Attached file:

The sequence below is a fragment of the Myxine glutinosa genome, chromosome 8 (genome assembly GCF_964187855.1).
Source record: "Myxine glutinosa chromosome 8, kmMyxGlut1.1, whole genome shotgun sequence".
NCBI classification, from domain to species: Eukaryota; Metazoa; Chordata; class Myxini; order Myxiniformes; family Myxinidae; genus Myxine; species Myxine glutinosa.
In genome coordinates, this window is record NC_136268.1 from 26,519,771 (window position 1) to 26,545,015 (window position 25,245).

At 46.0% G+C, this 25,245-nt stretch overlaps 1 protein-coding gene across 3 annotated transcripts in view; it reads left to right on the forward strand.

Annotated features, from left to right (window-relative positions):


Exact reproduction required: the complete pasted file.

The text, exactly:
The sequence below is a fragment of the Myxine glutinosa genome, chromosome 8 (genome assembly GCF_964187855.1).
Source record: "Myxine glutinosa chromosome 8, kmMyxGlut1.1, whole genome shotgun sequence".
NCBI classification, from domain to species: Eukaryota; Metazoa; Chordata; class Myxini; order Myxiniformes; family Myxinidae; genus Myxine; species Myxine glutinosa.
In genome coordinates, this window is record NC_136268.1 from 26,519,771 (window position 1) to 26,545,015 (window position 25,245).

At 46.0% G+C, this 25,245-nt stretch overlaps 1 protein-coding gene across 3 annotated transcripts in view; it reads left to right on the forward strand.

Annotated features, from left to right (window-relative positions):